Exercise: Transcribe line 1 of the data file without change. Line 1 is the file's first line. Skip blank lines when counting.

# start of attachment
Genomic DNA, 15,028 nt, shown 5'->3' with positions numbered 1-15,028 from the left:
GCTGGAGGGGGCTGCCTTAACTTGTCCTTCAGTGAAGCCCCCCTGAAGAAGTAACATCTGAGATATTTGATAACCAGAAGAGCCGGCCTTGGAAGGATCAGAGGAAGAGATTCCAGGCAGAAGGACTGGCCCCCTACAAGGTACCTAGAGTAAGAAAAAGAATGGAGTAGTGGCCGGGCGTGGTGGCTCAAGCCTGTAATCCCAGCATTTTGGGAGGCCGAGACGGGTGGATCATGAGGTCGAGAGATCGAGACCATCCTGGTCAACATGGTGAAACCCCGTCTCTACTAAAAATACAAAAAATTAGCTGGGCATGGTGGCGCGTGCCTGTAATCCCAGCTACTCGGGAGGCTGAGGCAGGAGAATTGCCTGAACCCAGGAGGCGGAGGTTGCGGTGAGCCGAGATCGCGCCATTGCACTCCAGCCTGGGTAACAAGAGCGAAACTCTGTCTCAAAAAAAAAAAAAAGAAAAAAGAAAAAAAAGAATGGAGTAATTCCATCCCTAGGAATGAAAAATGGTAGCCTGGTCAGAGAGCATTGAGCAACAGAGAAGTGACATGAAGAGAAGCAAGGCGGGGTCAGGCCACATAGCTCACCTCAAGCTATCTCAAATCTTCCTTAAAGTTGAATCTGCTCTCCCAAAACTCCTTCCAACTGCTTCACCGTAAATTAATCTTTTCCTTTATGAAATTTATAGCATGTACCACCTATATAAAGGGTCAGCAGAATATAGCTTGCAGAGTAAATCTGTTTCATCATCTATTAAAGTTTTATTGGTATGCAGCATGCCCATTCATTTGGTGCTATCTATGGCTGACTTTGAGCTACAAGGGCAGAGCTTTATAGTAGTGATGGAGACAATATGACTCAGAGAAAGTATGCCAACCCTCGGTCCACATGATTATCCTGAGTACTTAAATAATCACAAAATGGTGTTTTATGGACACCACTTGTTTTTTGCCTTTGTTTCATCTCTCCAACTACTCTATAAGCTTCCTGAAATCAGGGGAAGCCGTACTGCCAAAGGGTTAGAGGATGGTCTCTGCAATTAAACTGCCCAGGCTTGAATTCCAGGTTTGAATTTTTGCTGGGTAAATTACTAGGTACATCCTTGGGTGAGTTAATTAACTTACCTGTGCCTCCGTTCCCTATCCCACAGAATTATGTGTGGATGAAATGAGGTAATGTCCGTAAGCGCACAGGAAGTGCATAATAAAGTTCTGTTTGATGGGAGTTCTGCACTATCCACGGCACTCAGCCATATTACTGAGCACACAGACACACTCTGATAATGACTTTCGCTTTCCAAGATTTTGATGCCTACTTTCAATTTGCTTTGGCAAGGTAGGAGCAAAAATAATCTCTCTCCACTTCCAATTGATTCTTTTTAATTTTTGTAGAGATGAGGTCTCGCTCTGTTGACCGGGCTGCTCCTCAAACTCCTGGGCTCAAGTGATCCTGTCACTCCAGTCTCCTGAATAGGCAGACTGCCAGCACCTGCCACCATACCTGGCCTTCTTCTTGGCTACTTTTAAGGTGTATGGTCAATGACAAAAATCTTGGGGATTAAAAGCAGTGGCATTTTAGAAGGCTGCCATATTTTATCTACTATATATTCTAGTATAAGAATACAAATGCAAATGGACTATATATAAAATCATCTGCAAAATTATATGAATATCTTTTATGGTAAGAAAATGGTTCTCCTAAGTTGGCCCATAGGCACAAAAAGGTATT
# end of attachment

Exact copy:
Genomic DNA, 15,028 nt, shown 5'->3' with positions numbered 1-15,028 from the left: